March 22, 1961
COMMONWEALTH EX REL. HARRIS, APPELLANT,
Appeals, No. 157, Oct. T., 1961, from judgment of Court of Quarter Sessions of Schuylkill County, March T., 1960, No. 269, and No. 138, Oct. T., 1961, from order of Court of Common Pleas of Schuylkill County, March T., 1961, No. 73, in cases of Commonwealth v. Delbert Harris, and Commonwealth ex rel. Delbert Harris v. John Downey, Warden. Appeal from sentence of contempt certified to Supreme Court; appeal from refusal of court below to grant writ of habeas corpus reversed by prior order and prisoner discharged; petition to Superior Court to assume original jurisdiction and grant writ of habeas corpus refused; order of supersedeas to remain in effect unless and until Supreme Court directs otherwise.
Donald D. Dolbin, with him Burke, Bowe, Dolbin & Heffner, for appellant.
Calvin J. Friedberg, Assistant District Attorney, with him Robert M. Harris, District Attorney, for appellee.
John T. Pfeiffer, III, with him John B. McGurl, for trial judge.
Before Ervin, Wright, Woodside, Watkins, Montgomery, and Flood, JJ. (rhodes, P.j., absent).
[ 195 Pa. Super. Page 11]
OPINION BY WOODSIDE, J.
Delbert Harris pleaded guilty to charges of selling liquor and malt beverages on January 2, 1960, without first procuring a license, contrary to the provisions of Article 4, § 491, subsection (1) and § 492, subsection (2) of the Liquor Code of April 12, 1951, P.L. 90, 47 P.S. §§ 4-491 and 4-492.
The Liquor Code, supra, provides in § 494(a) of Article 4, as amended, 47 P.S. § 4-494(a), as follows: "Any person who shall violate any of the provisions of this article, except as otherwise specifically provided, shall be guilty of a misdemeanor and, upon conviction thereof, shall be sentenced to pay a fine of not less than one hundred dollars ( $100), nor more than five hundred dollars ( $500), and on failure to pay such fine, to imprisonment for not less than one month, nor more than three months, and for any subsequent offense, shall be sentenced to pay a fine not less than three hundred dollars ( $300), nor more than five hundred dollars ( $500), and to undergo imprisonment for a period not less than three months, nor more than one year."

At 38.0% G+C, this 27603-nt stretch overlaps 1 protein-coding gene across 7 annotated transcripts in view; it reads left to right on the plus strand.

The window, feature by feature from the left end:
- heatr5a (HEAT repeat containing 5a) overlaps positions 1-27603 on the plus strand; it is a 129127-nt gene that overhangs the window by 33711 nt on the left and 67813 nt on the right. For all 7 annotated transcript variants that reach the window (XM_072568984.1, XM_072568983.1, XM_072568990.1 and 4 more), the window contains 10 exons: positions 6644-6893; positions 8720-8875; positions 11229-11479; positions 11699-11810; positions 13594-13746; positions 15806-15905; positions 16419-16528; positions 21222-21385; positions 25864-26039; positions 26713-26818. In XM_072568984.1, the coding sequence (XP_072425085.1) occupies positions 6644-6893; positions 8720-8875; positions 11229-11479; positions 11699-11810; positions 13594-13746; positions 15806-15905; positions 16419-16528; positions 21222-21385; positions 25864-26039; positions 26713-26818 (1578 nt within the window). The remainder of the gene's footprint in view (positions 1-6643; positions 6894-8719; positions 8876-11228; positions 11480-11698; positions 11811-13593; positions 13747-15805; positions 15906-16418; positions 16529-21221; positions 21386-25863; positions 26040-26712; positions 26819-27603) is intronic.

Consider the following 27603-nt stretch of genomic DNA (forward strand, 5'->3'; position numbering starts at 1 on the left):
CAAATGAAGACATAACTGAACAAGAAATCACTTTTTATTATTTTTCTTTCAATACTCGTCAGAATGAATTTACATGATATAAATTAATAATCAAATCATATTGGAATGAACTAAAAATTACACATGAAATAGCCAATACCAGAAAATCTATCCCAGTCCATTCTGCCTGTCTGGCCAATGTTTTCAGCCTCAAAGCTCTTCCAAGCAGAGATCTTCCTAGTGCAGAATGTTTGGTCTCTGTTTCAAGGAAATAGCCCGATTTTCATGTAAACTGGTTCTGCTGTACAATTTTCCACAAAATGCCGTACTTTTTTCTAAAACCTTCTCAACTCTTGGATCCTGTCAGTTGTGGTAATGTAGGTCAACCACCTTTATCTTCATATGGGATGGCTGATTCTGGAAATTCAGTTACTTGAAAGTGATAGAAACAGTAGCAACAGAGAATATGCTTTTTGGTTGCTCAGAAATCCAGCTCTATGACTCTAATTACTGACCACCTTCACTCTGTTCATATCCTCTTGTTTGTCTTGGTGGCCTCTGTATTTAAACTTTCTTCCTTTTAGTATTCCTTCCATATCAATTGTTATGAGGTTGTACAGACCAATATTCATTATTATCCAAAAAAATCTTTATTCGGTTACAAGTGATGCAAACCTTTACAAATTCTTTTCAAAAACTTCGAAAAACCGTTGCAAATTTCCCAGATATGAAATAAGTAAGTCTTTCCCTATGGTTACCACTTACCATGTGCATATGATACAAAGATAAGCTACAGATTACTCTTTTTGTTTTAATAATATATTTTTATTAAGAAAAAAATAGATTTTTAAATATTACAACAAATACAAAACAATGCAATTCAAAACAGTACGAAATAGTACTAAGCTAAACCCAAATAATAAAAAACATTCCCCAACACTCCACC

Although this was Harris's first offense, Judge DALTON, sitting in the Court of Quarter Sessions of Schuylkill County, sentenced the defendant on September 15, 1960 as follows: "First Court - Sale of Malt beverages for consumption on premises, sold without a license - Fine of $300.00, to be paid immediately, and in default of the payment, three months in the Schuylkill County Prison. Second Court - Sale of Liquor without a License - Fine of $500.00. Imprisonment in Sch. Co. Prison for a period of one year. Payment of costs on both counts."
The illegality of the sentence was called to the judge's attention by the counsel for the prisoner and by the district attorney a few days after its imposition.Subsequently, a petition for a writ of habeas
[ 195 Pa. Super. Page 12]
corpus was filed, but dismissed by the Court of Common Pleas of Schuylkill County as premature because Harris had not paid the fine and costs on the second count and was then legally detained. (At that time, he had paid the fine and costs on the first count). On January 10, 1961, more than three months after the fine and costs were paid on the first count and after the expiration of the maximum jail sentence which the court could have imposed on the second count, Harris again asked for a writ of habeas corpus. A prisoner illegally detained under a sentence so obviously illegal should have been discharged forthwith, but the court after holding the petition for approximately a month, on February 6, 1961, refused to discharge the prisoner, and dismissed the petition on the ground that it did not set forth the citation of the statute authorizing the court to act upon it. After an appeal from that order was taken to this Court, and the argument advanced to March 6, Judge DALTON, upon petition of the warden of the county prison, noted that the sentence of September 15, 1960 did not "fully accord with the provision of the Liquor Code of 1951, P.L. 90, Section 404," and by order of February 28, 1961, amended the sentence imposed on the second court as follows: "Fine $500 and in default of payment three (3) months imprisonment in the Schuylkill County Prison and payment of costs."
But the prisoner was not discharged. On the Bill of Indictment charging the liquor violation appears the following: "DALTON, J., #4 February 15, 1961 (Contempt of Court Charge.) Defendant pay the costs of prosecution, pay fine of $150.00, undergo imprisonment in the Schuylkill County Prison for a period of Eight (8) Months."
This sentence was imposed in a contempt action, which kept the illegally sentenced prisoner in jail. It was a unique procedure. If at any time in the history
[ 195 Pa. Super. Page 13]
of American Jurisprudence there was a similar action brought against a prisoner for answers made to the court at time of sentence, it has not been called to our attention, and we have no knowledge of it.
Eight days after the imposition of the illegal sentence, Judge DALTON filed a "specification of charges in re contempt of court" setting forth that the prisoner had pleaded guilty, and that "prior to passing of sentence, the defendant was interrogated in open court, by the Court," and "made answers to the questions of the Court as follows:
"(a) Defendant stated that he had come from Pittsburgh to Pottsville last November for the purpose of giving one Murray a blood transfusion.